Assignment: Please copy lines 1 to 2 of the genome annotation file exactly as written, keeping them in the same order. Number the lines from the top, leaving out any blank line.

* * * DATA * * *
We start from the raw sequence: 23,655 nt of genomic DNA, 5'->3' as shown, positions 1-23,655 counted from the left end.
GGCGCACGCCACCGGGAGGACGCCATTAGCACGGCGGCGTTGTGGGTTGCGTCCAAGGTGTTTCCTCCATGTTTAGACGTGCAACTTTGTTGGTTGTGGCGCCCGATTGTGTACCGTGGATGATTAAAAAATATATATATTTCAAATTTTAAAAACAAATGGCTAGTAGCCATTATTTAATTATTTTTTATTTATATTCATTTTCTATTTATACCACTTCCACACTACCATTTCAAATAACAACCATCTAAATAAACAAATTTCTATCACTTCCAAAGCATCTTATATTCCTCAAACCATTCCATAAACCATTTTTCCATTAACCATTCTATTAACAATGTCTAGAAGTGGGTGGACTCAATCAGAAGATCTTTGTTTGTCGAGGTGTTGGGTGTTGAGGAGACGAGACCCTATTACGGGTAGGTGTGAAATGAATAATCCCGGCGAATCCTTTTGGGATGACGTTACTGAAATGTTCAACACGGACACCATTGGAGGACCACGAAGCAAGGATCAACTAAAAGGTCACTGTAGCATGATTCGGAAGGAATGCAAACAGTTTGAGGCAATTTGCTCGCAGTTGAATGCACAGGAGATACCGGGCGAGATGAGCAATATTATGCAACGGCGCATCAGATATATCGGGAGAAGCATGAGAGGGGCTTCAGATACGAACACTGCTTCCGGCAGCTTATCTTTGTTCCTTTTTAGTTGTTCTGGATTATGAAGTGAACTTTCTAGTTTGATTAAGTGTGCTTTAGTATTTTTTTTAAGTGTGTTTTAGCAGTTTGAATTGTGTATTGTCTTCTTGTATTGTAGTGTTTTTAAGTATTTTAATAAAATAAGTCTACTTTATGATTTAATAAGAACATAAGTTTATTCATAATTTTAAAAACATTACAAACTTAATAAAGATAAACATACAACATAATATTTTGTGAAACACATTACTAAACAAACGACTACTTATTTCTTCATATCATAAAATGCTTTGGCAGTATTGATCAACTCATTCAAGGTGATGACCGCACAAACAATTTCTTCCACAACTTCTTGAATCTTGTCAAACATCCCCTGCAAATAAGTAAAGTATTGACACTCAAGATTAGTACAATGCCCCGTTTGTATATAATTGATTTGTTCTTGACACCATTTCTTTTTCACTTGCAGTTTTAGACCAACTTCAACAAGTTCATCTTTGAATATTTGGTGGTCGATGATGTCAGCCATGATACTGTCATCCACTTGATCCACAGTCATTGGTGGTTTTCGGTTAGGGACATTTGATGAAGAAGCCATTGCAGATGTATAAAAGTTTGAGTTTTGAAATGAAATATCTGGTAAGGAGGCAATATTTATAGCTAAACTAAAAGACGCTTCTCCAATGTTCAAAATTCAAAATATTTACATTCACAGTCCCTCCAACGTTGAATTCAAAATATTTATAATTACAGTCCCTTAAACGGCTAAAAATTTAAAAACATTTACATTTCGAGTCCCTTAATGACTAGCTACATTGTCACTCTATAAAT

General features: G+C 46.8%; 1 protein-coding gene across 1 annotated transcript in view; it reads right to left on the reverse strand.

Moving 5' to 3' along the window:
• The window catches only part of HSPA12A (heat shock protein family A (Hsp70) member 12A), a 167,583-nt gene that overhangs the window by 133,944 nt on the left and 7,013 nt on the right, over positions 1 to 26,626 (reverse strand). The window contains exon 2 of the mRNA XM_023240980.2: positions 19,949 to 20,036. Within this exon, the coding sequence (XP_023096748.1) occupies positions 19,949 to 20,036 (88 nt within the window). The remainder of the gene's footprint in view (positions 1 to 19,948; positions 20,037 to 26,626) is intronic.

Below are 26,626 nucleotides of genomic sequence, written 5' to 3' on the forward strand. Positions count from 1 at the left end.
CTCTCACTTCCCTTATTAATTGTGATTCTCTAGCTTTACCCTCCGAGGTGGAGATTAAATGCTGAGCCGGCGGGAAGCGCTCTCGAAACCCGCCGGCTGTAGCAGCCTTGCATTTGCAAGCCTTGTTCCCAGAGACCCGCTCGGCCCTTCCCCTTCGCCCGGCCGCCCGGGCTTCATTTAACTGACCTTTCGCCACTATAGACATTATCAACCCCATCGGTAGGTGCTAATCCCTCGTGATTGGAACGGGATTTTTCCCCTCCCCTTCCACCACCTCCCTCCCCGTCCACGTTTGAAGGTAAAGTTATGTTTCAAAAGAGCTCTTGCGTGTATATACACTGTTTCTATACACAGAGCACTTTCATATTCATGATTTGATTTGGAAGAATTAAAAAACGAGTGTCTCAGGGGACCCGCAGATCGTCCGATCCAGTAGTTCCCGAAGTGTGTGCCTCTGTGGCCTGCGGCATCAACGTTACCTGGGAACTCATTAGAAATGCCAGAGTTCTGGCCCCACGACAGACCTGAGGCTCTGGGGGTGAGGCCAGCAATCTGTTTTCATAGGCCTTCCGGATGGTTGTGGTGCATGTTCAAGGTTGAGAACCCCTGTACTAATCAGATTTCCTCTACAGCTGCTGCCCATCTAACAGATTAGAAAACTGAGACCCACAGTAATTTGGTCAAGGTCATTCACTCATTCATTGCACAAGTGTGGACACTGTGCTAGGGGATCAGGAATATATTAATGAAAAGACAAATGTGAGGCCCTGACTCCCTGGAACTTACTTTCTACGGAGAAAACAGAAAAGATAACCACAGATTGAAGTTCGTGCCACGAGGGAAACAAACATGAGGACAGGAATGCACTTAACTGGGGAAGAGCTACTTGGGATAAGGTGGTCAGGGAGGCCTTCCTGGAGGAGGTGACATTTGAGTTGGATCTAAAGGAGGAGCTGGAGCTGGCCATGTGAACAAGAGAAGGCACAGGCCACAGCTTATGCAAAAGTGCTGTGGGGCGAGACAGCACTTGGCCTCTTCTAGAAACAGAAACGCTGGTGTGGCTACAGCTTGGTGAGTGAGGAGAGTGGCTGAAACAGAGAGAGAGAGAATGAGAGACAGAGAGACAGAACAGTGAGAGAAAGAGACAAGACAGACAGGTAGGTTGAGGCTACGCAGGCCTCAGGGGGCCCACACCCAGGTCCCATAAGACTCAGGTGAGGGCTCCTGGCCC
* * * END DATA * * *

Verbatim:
We start from the raw sequence: 23,655 nt of genomic DNA, 5'->3' as shown, positions 1-23,655 counted from the left end.
GGCGCACGCCACCGGGAGGACGCCATTAGCACGGCGGCGTTGTGGGTTGCGTCCAAGGTGTTTCCTCCATGTTTAGACGTGCAACTTTGTTGGTTGTGGCGCCCGATTGTGTACCGTGGATGATTAAAAAATATATATATTTCAAATTTTAAAAACAAATGGCTAGTAGCCATTATTTAATTATTTTTTATTTATATTCATTTTCTATTTATACCACTTCCACACTACCATTTCAAATAACAACCATCTAAATAAACAAATTTCTATCACTTCCAAAGCATCTTATATTCCTCAAACCATTCCATAAACCATTTTTCCATTAACCATTCTATTAACAATGTCTAGAAGTGGGTGGACTCAATCAGAAGATCTTTGTTTGTCGAGGTGTTGGGTGTTGAGGAGACGAGACCCTATTACGGGTAGGTGTGAAATGAATAATCCCGGCGAATCCTTTTGGGATGACGTTACTGAAATGTTCAACACGGACACCATTGGAGGACCACGAAGCAAGGATCAACTAAAAGGTCACTGTAGCATGATTCGGAAGGAATGCAAACAGTTTGAGGCAATTTGCTCGCAGTTGAATGCACAGGAGATACCGGGCGAGATGAGCAATATTATGCAACGGCGCATCAGATATATCGGGAGAAGCATGAGAGGGGCTTCAGATACGAACACTGCTTCCGGCAGCTTATCTTTGTTCCTTTTTAGTTGTTCTGGATTATGAAGTGAACTTTCTAGTTTGATTAAGTGTGCTTTAGTATTTTTTTTAAGTGTGTTTTAGCAGTTTGAATTGTGTATTGTCTTCTTGTATTGTAGTGTTTTTAAGTATTTTAATAAAATAAGTCTACTTTATGATTTAATAAGAACATAAGTTTATTCATAATTTTAAAAACATTACAAACTTAATAAAGATAAACATACAACATAATATTTTGTGAAACACATTACTAAACAAACGACTACTTATTTCTTCATATCATAAAATGCTTTGGCAGTATTGATCAACTCATTCAAGGTGATGACCGCACAAACAATTTCTTCCACAACTTCTTGAATCTTGTCAAACATCCCCTGCAAATAAGTAAAGTATTGACACTCAAGATTAGTACAATGCCCCGTTTGTATATAATTGATTTGTTCTTGACACCATTTCTTTTTCACTTGCAGTTTTAGACCAACTTCAACAAGTTCATCTTTGAATATTTGGTGGTCGATGATGTCAGCCATGATACTGTCATCCACTTGATCCACAGTCATTGGTGGTTTTCGGTTAGGGACATTTGATGAAGAAGCCATTGCAGATGTATAAAAGTTTGAGTTTTGAAATGAAATATCTGGTAAGGAGGCAATATTTATAGCTAAACTAAAAGACGCTTCTCCAATGTTCAAAATTCAAAATATTTACATTCACAGTCCCTCCAACGTTGAATTCAAAATATTTATAATTACAGTCCCTTAAACGGCTAAAAATTTAAAAACATTTACATTTCGAGTCCCTTAATGACTAGCTACATTGTCACTCTATAAAT